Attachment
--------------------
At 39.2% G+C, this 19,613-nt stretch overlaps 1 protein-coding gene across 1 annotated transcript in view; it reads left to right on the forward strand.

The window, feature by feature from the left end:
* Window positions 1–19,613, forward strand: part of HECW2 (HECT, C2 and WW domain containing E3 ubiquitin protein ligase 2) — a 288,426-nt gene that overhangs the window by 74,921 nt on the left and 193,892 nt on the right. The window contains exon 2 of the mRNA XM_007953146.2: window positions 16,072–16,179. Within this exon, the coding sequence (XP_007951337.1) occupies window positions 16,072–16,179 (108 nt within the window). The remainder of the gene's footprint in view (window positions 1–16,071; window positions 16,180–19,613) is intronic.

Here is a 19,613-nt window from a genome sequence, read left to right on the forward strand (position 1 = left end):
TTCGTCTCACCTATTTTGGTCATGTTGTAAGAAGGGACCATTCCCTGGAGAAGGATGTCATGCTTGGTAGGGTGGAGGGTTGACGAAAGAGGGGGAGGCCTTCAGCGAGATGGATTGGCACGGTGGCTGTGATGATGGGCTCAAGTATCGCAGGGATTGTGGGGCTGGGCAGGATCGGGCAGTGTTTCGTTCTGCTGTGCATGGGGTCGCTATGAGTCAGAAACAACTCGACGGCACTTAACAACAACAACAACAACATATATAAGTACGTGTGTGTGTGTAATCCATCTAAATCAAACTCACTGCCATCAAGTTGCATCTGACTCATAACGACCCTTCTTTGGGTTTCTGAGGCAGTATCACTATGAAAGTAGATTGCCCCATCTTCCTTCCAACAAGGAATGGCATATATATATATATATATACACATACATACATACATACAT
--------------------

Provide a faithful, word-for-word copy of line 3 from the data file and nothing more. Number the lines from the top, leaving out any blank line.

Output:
* Window positions 1–19,613, forward strand: part of HECW2 (HECT, C2 and WW domain containing E3 ubiquitin protein ligase 2) — a 288,426-nt gene that overhangs the window by 74,921 nt on the left and 193,892 nt on the right. The window contains exon 2 of the mRNA XM_007953146.2: window positions 16,072–16,179. Within this exon, the coding sequence (XP_007951337.1) occupies window positions 16,072–16,179 (108 nt within the window). The remainder of the gene's footprint in view (window positions 1–16,071; window positions 16,180–19,613) is intronic.